Notice: Fourth Circuit Local Rule 36(c) States That Citation of Unpublished Dispositions is Disfavored Except for Establishing Res Judicata, Estoppel, or the Law of the Case and Requires Service of Copies of Cited Unpublished Dispositions of the Fourth Circuit.william James Copeland, Petitioner-appellant, v. State of South Carolina; Attorney General of the State Ofsouth Carolina, Respondents-appellees, 96 F.3d 1438 (4th Cir. 1996)Annotate this Case
William James Copeland, Appellant Pro Se. Donald John Zelenka, Chief Deputy Attorney General, Columbia, South Carolina, for Appellees.
Before HAMILTON, WILLIAMS, and MOTZ, Circuit Judges.
Appellant seeks to appeal the district court's order denying relief on his petition filed under 28 U.S.C. § 2254 (1988), amended by Antiterrorism and Effective Death Penalty Act of 1996, Pub. L. No. 104-132, 110 Stat. 1214, seeking relief from his convictions for attempted armed robbery, assault and battery with intent to kill, and possession of a firearm during a dangerous felony. We dismiss.
Appellant claimed that he was entitled to habeas relief because his attorney was ineffective and because his confession was allegedly coerced in some unexplained manner. Turning to the ineffective assistance of counsel claims, Appellant alleges that his attorney was ineffective because: (1) he told Appellant to plead guilty despite Appellant's assertion that he had no prior knowledge that a crime was going to occur;1 (2) he forced Appellant to plead guilty by telling him that if he went to trial he would lose and be sentenced to forty-five years, but if he pled guilty the prosecution would recommend twenty years;2 (3) during the plea and sentencing hearing he falsely stated that Appellant knew that his co-defendant possessed a gun; and (4) he failed to object to police testimony concerning whether Appellant accompanied his co-defendant on a trip to obtain a gun prior to the robbery. We have reviewed the record and the district court's opinion accepting the recommendation of the magistrate judge and find no reversible error as to claims (1), (2), and (4). Accordingly, we dismiss those claims on the reasoning of the district court. Copeland v. South Carolina, No. CA-95-1668-0-3BD (D.S.C. Oct. 30, 1995). Address ing Appellant's remaining ineffective assistance claim we find that, even assuming the allegations constitute deficient performance, Appellant has failed to demonstrate the prejudice necessary to prevail. See Strickland v. Washington, 466 U.S. 668 (1984) (providing standard).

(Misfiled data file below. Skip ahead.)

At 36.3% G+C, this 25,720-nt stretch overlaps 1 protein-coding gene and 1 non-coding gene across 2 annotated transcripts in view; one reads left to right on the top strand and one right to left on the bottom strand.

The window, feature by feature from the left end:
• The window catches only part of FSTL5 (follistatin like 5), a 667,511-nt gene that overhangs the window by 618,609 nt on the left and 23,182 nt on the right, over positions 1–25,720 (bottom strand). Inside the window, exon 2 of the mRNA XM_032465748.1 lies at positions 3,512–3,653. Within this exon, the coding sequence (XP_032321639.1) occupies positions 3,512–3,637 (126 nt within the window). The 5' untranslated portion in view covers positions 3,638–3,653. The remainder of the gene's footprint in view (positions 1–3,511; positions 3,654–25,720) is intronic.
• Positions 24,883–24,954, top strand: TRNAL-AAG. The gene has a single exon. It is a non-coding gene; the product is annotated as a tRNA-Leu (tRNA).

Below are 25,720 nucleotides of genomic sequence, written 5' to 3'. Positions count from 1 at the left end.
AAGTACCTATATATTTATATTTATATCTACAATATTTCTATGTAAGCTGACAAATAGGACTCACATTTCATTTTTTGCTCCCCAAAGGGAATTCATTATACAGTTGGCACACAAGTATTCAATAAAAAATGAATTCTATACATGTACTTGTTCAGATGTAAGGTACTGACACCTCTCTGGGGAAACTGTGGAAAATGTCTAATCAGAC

Turning finally to Appellant's coerced confession claim, we find that Appellant failed to mention this claim in his objections to the magistrate judge's recommendations and report despite warning that such a failure could result in a waiver of appellate review. The timely filing of objections to a magistrate judge's recommendation is necessary to preserve appellate review of the substance of that recommendation when the parties have been warned that failure to object will waive appellate review. Wright v. Collins, 766 F.2d 841, 845-46 (4th Cir. 1985). See generally Thomas v. Arn, 474 U.S. 140 (1985). Accordingly, because of Appellant's failure following proper notice we do not review this claim.
Given the foregoing disposition we deny a certificate of probable cause to appeal and dismiss the appeal.3 To the extent that a certificate of appealability is required, we deny such a certificate as well. We dispense with oral argument because the facts and legal contentions are adequately presented in the materials before the court and argument would not aid the decisional process.
In relation to this claim Appellant also argues that he cannot be guilty of attempted armed robbery and assault and battery because he did not personally possess or use a weapon
Related to this claim is the allegation that the attorney was not prepared for trial, thereby ensuring a loss if the case were to proceed
We also deny Appellant's motion for general relief